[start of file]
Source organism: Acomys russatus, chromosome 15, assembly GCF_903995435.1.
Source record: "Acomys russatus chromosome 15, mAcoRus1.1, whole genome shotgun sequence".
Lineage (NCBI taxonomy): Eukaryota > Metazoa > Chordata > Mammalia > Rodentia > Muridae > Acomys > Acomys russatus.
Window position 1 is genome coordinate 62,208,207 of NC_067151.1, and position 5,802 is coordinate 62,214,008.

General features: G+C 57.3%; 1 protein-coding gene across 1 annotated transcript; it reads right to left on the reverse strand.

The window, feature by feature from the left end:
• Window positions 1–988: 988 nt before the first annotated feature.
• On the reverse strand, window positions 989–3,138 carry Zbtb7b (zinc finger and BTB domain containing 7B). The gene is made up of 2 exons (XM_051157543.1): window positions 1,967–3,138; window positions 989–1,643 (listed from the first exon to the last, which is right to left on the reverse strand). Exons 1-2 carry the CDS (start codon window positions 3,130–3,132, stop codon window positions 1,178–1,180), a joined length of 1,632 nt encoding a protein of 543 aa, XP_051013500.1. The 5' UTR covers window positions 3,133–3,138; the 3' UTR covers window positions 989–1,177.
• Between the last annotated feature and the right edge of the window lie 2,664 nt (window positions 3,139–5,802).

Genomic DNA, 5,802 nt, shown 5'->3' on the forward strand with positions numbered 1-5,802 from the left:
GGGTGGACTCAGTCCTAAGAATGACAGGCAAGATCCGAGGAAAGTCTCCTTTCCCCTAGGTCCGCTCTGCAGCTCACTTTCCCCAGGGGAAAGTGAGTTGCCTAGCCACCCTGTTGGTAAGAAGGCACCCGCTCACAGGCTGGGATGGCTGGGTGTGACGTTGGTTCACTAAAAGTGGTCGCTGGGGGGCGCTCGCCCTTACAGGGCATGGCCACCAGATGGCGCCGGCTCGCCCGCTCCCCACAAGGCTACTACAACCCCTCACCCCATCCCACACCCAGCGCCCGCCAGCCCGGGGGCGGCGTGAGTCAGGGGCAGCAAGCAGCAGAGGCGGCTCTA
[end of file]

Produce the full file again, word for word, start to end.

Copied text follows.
Source organism: Acomys russatus, chromosome 15, assembly GCF_903995435.1.
Source record: "Acomys russatus chromosome 15, mAcoRus1.1, whole genome shotgun sequence".
Lineage (NCBI taxonomy): Eukaryota > Metazoa > Chordata > Mammalia > Rodentia > Muridae > Acomys > Acomys russatus.
Window position 1 is genome coordinate 62,208,207 of NC_067151.1, and position 5,802 is coordinate 62,214,008.

General features: G+C 57.3%; 1 protein-coding gene across 1 annotated transcript; it reads right to left on the reverse strand.

The window, feature by feature from the left end:
• Window positions 1–988: 988 nt before the first annotated feature.
• On the reverse strand, window positions 989–3,138 carry Zbtb7b (zinc finger and BTB domain containing 7B). The gene is made up of 2 exons (XM_051157543.1): window positions 1,967–3,138; window positions 989–1,643 (listed from the first exon to the last, which is right to left on the reverse strand). Exons 1-2 carry the CDS (start codon window positions 3,130–3,132, stop codon window positions 1,178–1,180), a joined length of 1,632 nt encoding a protein of 543 aa, XP_051013500.1. The 5' UTR covers window positions 3,133–3,138; the 3' UTR covers window positions 989–1,177.
• Between the last annotated feature and the right edge of the window lie 2,664 nt (window positions 3,139–5,802).

Genomic DNA, 5,802 nt, shown 5'->3' on the forward strand with positions numbered 1-5,802 from the left:
GGGTGGACTCAGTCCTAAGAATGACAGGCAAGATCCGAGGAAAGTCTCCTTTCCCCTAGGTCCGCTCTGCAGCTCACTTTCCCCAGGGGAAAGTGAGTTGCCTAGCCACCCTGTTGGTAAGAAGGCACCCGCTCACAGGCTGGGATGGCTGGGTGTGACGTTGGTTCACTAAAAGTGGTCGCTGGGGGGCGCTCGCCCTTACAGGGCATGGCCACCAGATGGCGCCGGCTCGCCCGCTCCCCACAAGGCTACTACAACCCCTCACCCCATCCCACACCCAGCGCCCGCCAGCCCGGGGGCGGCGTGAGTCAGGGGCAGCAAGCAGCAGAGGCGGCTCTA